Geological Controls on Depositional Architecture of Turbiditic Deposits from Stepped Slope-to-Basin Profiles

Research output: ThesisDissertation (TU Delft)

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Abstract

Deep-water siliciclastic systems are of great societal relevance as their deposits
in subsurface store hundreds of billions of barrels of hydrocarbons in different sedimentary basins worldwide. The sediment density flows that form these systems, termed turbidity currents, are capable of destroying subsea installations, such as telecommunication cables, due to their high volume and velocity at the ocean bottom. Therefore, understanding what controls these systems is important in order to make predictions of their occurrence and behaviour. Because recent deep-water systems are hundreds to thousands of meters below sea level, direct observation of the flow processes and deposits produced by them is rarely possible. A few flow measurements have been obtained by instruments installed on the ocean floor, but they are commonly destroyed by the violence of the flows. Seismic and sonar imaging from the sea bottom are some of the tools that permit the identification of deep-water deposits and their characteristics in a relatively low-resolution scale. Therefore, most data are based on descriptions of deposits from exhumed systems or through interpretations of seismic reflection data, which might be calibrated with well log and core data from subsurface systems. From these datasets, hypotheses are usually proposed to explain the formation processes of the deposits. Physical laboratory experiments and process-based numerical models are supplementary study approaches that simulate these sedimentary density flows and their deposits, thereby suggesting ties that relate the flow processes to the deposits. These different approaches provide information at different scales of observation. Comparing and integrating them is a useful way to understand better the controlling processes of these deepwater depositional systems. One of the main controls on the depositional architecture of deep-water systems is the relief of the seafloor over which turbidity currents pass, which influences the location of erosion, bypass, and deposition. Seafloor topography can be complicated, and subtle changes may influence flow behaviour and impact the geometry and distribution of the deposits. Stepped submarine slope profiles (sensu Prather, 2003) are one of the most common types of slope-to-basin profiles observed in modern and ancient deep-water systems. Many studies of stepped-slope systems are based on seismic reflection data and a few based on outcrop observations, which focus on the description of the geometries of the deposits. However, no studies on this subject are reported in literature that uses numerical simulations. In this thesis, two natural systems deposited on a stepped-slope were analysed. The first from outcrops of the stratigraphic Units D and E of the Laingsburg-Karoo Basin (South Africa), where it is possible to observe depositional patterns across scale from beds to the depositional architecture in each system. The second case is from a subsurface reservoir system offshore the Campos Basin (Brazil), where the depositional architecture was interpreted through 3D seismic reflection data, integrated with well log and core data. To complement these studies, numerical simulations of multiple flow events using the FanBuilder software (Groenenberg, 2007) were performed using five different bathymetries, varying their slope gradients in one set of simulations, and the degree of confinement in the other. The results of these three data sources were compared with respect to their sand distribution, their geometries, the vertical and lateral stacking patterns, and the connectivity of the sand bodies. Based on these comparisons, conclusions were drawn regarding the geological controls involved in the sediment distribution, from local controls (autogenic processes) to external ones (allogenic processes). The main results of the present study are as follows: • Intraslope lobes are more channelized than basin-floor lobes and their stacking patterns are less influenced by changes in slope gradient; • Their sediment depocentre extends further on the intraslope step with increasing slope gradients; • Lobe compensation is scale-dependent and the shifts between depositional units increase in distance from bed to lobe complex scale; • The controls of the patterns in lateral shifts are mostly related to autogenic processes at the smaller scale and tend to be more allogenically controlled at larger scales; • Slope confinement plays a stronger role than slope gradient in determining whether a system is sand-attached or sand-detached;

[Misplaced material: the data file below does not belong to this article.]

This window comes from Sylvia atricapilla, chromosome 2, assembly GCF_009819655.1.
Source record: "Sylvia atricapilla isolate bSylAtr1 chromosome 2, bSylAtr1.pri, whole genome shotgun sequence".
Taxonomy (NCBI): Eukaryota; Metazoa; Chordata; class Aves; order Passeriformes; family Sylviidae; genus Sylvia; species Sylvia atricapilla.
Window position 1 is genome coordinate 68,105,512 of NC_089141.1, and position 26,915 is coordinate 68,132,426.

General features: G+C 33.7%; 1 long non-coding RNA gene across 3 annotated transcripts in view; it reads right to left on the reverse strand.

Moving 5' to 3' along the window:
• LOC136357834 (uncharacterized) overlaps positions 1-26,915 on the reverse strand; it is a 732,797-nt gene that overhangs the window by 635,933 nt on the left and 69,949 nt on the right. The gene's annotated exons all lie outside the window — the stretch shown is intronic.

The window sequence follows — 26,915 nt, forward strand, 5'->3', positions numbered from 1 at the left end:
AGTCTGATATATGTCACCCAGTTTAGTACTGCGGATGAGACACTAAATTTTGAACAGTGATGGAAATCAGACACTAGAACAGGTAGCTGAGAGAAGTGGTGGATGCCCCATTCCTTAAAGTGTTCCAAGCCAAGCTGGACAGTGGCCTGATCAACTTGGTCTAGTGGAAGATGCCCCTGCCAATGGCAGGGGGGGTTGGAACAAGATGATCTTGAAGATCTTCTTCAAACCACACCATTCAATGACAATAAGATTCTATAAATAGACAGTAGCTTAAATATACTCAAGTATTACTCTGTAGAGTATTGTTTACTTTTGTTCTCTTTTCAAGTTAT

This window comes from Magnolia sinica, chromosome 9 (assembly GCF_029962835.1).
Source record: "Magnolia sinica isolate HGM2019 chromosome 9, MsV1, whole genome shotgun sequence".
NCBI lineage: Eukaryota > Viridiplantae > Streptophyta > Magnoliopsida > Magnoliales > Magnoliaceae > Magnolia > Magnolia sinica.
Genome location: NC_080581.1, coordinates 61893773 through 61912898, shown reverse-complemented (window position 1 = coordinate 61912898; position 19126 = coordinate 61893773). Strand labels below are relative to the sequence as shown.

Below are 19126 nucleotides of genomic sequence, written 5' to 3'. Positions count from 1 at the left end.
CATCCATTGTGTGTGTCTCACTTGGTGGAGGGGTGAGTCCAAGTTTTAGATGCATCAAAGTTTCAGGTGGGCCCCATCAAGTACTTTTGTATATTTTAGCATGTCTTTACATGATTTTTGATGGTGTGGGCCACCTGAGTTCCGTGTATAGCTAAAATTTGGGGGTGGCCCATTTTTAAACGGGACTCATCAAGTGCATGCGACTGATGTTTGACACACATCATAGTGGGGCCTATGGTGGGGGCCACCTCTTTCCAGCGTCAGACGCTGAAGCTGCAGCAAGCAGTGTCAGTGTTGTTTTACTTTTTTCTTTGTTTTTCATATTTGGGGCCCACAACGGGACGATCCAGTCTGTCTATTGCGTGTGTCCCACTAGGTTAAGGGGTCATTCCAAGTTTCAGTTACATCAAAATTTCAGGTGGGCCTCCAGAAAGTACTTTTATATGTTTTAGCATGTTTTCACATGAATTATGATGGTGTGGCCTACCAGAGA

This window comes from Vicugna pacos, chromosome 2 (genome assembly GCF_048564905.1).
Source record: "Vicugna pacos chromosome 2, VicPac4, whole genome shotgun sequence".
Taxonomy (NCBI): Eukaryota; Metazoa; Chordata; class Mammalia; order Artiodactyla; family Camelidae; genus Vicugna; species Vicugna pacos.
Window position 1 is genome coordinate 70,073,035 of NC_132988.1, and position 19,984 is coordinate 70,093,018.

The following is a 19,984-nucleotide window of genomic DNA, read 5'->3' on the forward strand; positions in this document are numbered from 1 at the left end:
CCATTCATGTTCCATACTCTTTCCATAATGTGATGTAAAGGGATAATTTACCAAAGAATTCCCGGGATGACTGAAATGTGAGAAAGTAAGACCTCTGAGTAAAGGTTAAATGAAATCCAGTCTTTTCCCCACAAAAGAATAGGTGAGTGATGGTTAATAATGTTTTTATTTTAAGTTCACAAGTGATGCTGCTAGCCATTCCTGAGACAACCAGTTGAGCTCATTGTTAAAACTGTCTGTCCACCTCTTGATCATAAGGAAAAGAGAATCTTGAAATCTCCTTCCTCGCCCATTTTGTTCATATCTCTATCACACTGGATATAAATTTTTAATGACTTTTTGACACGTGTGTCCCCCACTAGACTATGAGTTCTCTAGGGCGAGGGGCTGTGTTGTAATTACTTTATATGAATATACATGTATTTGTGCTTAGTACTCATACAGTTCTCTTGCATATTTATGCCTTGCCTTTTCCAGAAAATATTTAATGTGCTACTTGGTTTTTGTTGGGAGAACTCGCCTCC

• The spatial and temporal change from a sand-attached to a sand-detached
system depends on allogenic controls such as tectonics; • The opposite change is likely to occur only through depositional processes; • Stepped-slope systems differ from mini-basin fills in several aspects, such as the mud content and the depositional architecture; • The slope gradients control deposition on stepped-slope systems, while in mini-basins this is primarily the slope confinement.
Original languageEnglish
QualificationDoctor of Philosophy
Awarding Institution
  • Delft University of Technology
Supervisors/Advisors
  • Luthi, S.M., Supervisor
  • Hodgson, David M., Supervisor, External person
Thesis sponsors
Award date18 May 2020
Print ISBNs978-94-6402-288-9
DOIs
Publication statusPublished - 18 May 2020

Keywords

  • turbidity currents
  • stepped slopes
  • depositional architecture
  • numerical simulation
  • Campos Basin
  • Karoo Basin

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